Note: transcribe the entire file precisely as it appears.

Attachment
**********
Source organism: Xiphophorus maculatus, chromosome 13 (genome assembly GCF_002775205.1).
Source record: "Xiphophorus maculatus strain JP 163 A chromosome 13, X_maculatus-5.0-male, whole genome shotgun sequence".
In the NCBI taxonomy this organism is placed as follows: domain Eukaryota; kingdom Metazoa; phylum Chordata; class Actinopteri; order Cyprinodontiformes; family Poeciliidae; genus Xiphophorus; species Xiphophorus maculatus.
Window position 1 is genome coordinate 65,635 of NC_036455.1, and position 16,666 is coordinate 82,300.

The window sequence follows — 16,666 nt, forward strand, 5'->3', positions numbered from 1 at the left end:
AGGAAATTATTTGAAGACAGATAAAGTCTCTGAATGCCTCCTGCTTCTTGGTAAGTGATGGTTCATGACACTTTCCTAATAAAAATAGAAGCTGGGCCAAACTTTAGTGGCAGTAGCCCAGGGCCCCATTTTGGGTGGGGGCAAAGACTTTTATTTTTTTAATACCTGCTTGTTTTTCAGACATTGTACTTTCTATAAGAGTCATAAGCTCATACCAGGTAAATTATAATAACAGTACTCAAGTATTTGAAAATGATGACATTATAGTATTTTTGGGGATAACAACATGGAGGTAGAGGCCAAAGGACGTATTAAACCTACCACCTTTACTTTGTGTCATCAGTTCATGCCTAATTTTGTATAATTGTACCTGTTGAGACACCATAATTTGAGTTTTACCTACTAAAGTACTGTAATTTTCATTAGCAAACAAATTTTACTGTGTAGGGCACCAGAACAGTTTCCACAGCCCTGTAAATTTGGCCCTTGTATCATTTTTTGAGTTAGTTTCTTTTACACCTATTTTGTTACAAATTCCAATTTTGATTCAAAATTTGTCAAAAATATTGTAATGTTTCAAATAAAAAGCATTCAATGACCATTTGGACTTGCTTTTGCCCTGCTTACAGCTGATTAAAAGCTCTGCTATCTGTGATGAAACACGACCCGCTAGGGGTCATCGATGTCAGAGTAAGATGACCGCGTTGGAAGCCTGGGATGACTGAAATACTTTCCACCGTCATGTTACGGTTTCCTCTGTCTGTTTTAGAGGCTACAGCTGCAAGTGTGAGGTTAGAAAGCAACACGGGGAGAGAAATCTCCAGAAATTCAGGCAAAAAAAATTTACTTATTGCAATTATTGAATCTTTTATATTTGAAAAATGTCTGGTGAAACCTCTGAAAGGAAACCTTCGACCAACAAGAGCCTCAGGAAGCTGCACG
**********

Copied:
Source organism: Xiphophorus maculatus, chromosome 13 (genome assembly GCF_002775205.1).
Source record: "Xiphophorus maculatus strain JP 163 A chromosome 13, X_maculatus-5.0-male, whole genome shotgun sequence".
In the NCBI taxonomy this organism is placed as follows: domain Eukaryota; kingdom Metazoa; phylum Chordata; class Actinopteri; order Cyprinodontiformes; family Poeciliidae; genus Xiphophorus; species Xiphophorus maculatus.
Window position 1 is genome coordinate 65,635 of NC_036455.1, and position 16,666 is coordinate 82,300.

The window sequence follows — 16,666 nt, forward strand, 5'->3', positions numbered from 1 at the left end:
AGGAAATTATTTGAAGACAGATAAAGTCTCTGAATGCCTCCTGCTTCTTGGTAAGTGATGGTTCATGACACTTTCCTAATAAAAATAGAAGCTGGGCCAAACTTTAGTGGCAGTAGCCCAGGGCCCCATTTTGGGTGGGGGCAAAGACTTTTATTTTTTTAATACCTGCTTGTTTTTCAGACATTGTACTTTCTATAAGAGTCATAAGCTCATACCAGGTAAATTATAATAACAGTACTCAAGTATTTGAAAATGATGACATTATAGTATTTTTGGGGATAACAACATGGAGGTAGAGGCCAAAGGACGTATTAAACCTACCACCTTTACTTTGTGTCATCAGTTCATGCCTAATTTTGTATAATTGTACCTGTTGAGACACCATAATTTGAGTTTTACCTACTAAAGTACTGTAATTTTCATTAGCAAACAAATTTTACTGTGTAGGGCACCAGAACAGTTTCCACAGCCCTGTAAATTTGGCCCTTGTATCATTTTTTGAGTTAGTTTCTTTTACACCTATTTTGTTACAAATTCCAATTTTGATTCAAAATTTGTCAAAAATATTGTAATGTTTCAAATAAAAAGCATTCAATGACCATTTGGACTTGCTTTTGCCCTGCTTACAGCTGATTAAAAGCTCTGCTATCTGTGATGAAACACGACCCGCTAGGGGTCATCGATGTCAGAGTAAGATGACCGCGTTGGAAGCCTGGGATGACTGAAATACTTTCCACCGTCATGTTACGGTTTCCTCTGTCTGTTTTAGAGGCTACAGCTGCAAGTGTGAGGTTAGAAAGCAACACGGGGAGAGAAATCTCCAGAAATTCAGGCAAAAAAAATTTACTTATTGCAATTATTGAATCTTTTATATTTGAAAAATGTCTGGTGAAACCTCTGAAAGGAAACCTTCGACCAACAAGAGCCTCAGGAAGCTGCACG